[tex-live] verbatimcopy package missing

Zdenek Wagner zdenek.wagner at gmail.com
Fri Sep 19 14:07:21 CEST 2008

2008/9/19 George N. White III <gnwiii at gmail.com>:
> On Thu, Sep 18, 2008 at 3:44 AM, Rolf Niepraschk <Rolf.Niepraschk at ptb.de> wrote:
>> Norbert Preining schrieb:
>> ...
>>> Still, there is CTAN, people can get whatever they miss from there.
>> Will be exist non-free TeXLive packages for download from CTAN in the
>> future (similar to "getnonfreefonts")?
> Now that there is a package manager, it becomes possible to consider
> adding support for multiple repositories, so you could have test packages,
> nonfree packages, or even local (site-specific, for things like a thesis format
> and letterhead).
> The question of what is "free" gets complicated.  The variety of
> restrictions is
> unbounded, and it takes a lot of work to ensure that stuff is a) properly
> classified, and b) that users understand what they can and can't do.
> Organizations that rely on TeX often have macros that aren't appropriate for
> CTAN, e.g., LaTeX classes specific to a report series that contain logos, fonts,
> and design elements ("look and feel") that should not used externally -- I could
> give you the macros, but then I'd have to kill you -- to guard against someone
> creating bogus "official looking" government reports giving the inventory of
> nuclear weapons in Switzerland and Belize.   Having such material in a local
> site package repository has advantages 1) it is easier to manage installations,
> and 2) potentially making it easier for users to tell what is free and
> what is not.
No, it need not be that bad. I have developed a class file and a set
of packages for one journal (it is not yet ready for distribution).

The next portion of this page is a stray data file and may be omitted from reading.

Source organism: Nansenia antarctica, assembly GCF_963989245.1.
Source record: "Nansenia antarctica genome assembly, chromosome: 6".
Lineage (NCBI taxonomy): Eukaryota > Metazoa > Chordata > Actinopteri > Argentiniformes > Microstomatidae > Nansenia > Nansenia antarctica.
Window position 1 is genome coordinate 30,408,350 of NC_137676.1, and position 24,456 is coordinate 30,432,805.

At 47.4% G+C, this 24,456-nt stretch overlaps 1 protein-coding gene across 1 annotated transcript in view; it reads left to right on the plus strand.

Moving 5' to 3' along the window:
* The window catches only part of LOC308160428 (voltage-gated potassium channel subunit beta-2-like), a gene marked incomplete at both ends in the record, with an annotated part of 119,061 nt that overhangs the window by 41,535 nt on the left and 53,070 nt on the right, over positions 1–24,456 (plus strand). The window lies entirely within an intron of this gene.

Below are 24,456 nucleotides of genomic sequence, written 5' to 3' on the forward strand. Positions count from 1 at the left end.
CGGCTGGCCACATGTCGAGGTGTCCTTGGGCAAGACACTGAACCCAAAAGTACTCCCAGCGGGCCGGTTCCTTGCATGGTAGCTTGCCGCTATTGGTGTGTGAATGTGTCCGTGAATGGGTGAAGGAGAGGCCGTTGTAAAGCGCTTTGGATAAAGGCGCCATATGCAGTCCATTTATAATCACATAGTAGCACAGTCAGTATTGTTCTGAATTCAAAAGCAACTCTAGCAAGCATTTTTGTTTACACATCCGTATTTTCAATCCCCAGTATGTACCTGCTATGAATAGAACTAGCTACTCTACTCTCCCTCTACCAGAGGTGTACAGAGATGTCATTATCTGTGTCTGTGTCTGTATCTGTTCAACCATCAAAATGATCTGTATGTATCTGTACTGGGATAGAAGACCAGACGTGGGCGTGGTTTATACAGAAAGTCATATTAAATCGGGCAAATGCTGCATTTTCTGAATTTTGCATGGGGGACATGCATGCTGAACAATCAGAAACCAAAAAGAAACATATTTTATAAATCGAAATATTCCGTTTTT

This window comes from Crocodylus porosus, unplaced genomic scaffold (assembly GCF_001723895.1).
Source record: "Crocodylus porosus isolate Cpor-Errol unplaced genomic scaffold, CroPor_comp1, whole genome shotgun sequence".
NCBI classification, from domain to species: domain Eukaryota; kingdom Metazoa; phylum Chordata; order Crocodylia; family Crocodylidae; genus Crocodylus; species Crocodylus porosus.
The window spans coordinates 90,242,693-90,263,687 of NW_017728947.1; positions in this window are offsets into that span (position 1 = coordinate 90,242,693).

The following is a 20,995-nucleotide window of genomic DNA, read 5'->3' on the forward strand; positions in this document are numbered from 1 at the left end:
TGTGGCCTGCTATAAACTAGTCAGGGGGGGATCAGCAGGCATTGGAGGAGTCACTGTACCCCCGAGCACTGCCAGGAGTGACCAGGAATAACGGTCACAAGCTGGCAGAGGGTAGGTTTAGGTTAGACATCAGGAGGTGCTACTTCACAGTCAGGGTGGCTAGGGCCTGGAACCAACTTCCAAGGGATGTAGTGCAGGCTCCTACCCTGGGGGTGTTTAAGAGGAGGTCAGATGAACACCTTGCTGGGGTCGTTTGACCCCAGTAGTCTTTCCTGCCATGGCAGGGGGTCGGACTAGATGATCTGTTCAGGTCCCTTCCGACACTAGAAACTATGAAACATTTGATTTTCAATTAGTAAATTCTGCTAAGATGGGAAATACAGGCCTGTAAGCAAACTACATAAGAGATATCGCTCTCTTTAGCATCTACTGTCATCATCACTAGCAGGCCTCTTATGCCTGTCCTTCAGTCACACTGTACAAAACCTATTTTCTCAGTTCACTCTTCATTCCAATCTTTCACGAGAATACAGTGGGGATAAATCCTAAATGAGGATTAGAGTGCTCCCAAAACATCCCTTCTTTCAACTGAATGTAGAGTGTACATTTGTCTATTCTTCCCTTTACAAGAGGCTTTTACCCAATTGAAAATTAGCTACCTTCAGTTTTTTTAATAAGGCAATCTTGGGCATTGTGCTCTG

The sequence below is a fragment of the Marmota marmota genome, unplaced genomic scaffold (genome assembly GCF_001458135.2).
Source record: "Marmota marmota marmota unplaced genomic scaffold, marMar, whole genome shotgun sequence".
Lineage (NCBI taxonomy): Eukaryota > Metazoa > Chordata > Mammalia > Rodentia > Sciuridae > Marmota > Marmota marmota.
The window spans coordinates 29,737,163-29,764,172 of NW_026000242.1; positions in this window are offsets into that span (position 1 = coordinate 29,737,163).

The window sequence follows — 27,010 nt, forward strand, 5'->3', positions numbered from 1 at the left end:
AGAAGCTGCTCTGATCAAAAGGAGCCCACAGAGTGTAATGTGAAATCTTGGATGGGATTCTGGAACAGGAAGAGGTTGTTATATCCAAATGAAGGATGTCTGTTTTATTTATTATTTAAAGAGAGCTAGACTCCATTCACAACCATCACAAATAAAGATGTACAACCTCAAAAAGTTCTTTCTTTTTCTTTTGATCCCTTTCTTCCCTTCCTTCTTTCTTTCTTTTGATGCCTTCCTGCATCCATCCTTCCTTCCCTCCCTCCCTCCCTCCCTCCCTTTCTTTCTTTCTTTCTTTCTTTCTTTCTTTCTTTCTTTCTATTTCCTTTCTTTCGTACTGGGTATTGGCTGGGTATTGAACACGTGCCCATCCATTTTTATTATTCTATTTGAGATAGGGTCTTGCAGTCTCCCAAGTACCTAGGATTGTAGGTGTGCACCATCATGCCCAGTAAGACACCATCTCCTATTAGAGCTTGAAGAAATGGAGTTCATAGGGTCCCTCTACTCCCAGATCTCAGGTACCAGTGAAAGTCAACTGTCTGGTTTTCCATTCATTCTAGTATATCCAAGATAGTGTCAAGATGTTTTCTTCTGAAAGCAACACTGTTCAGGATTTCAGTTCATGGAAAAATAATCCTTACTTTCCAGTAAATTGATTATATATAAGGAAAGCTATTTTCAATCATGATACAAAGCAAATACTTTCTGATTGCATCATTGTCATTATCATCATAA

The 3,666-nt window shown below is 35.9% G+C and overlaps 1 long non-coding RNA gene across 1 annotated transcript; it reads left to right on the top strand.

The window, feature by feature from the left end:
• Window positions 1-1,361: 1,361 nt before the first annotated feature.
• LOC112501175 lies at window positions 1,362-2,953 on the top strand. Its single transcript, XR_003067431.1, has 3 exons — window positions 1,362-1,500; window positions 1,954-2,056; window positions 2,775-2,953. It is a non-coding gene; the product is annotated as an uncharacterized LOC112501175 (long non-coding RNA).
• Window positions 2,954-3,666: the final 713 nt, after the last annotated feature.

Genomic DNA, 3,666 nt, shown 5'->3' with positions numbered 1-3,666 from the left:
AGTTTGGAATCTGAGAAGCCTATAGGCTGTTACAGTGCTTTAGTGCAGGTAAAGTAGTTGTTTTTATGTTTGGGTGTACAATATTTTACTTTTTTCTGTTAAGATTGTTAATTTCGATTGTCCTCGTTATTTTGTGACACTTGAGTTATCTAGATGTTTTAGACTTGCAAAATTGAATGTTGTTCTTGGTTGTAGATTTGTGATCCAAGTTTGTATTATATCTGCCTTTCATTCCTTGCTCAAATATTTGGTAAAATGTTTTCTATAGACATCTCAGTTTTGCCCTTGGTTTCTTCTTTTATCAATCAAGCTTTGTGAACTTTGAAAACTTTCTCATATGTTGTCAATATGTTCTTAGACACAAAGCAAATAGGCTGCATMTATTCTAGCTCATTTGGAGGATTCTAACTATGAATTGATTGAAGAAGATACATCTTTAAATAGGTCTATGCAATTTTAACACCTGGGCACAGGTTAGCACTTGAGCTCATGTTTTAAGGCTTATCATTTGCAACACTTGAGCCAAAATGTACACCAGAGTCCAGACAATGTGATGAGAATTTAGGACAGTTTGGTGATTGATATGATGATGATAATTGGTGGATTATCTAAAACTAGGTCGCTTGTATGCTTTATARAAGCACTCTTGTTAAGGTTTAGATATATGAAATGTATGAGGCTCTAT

The purpose is to make life for editors easier. The editors will use
XeLaTeX with fonts from AdobeAcrobat. If the fonts are not found, the
class will use Latin Modern instead so that the article in the final
form will be visually different which is acceptable. Anyway the
editors have the right to make even modifications in the text (after
discussion with the authors). The package even works in a great many
cases with normal LaTeX. The first page of each article contains a
logo and the editors do not like to distribute it. Soution is simple:
if you start the article with \documentclass{pbml}, the macros will
just put a rectangle of the size of the logo with the text LOGO to the
first page. The editors will then change the first line to
\documentclass[logo]{pbml} and the macros will put the real logo
there. Thus if you have DejaVu + Acrobat Reader, you can generate
exactlyu the same layout but without the logo. Such a package can be
released under LPPL without no risk.

> While it seems simple to just set a policy for what should be in TeX
> Live, no one
> policy will make more than a few people completely happy.  It helps a
> lot to have
> a limited set of licenses (GPL, LPPL, etc), but authors need to
> realize 1) even if they
> aren't completely happy with a particular license, it is a kindness to packagers
> and users if they adopt a standard license despite those reservations, and 2)
> the world is stuck with the choices they make long after they are gone.
> Item 1) above can be restated: If you don't make things easy for people
> organizing distributions, your package risks languishing near the bottom of
> the pile of things to do sometime in the future.   Adding support for
> more license
> categories just means that more things get packaged so end up on users' lists
> of things to do later.
> --
> George N. White III <aa056 at chebucto.ns.ca>
> Head of St. Margarets Bay, Nova Scotia

Zdeněk Wagner

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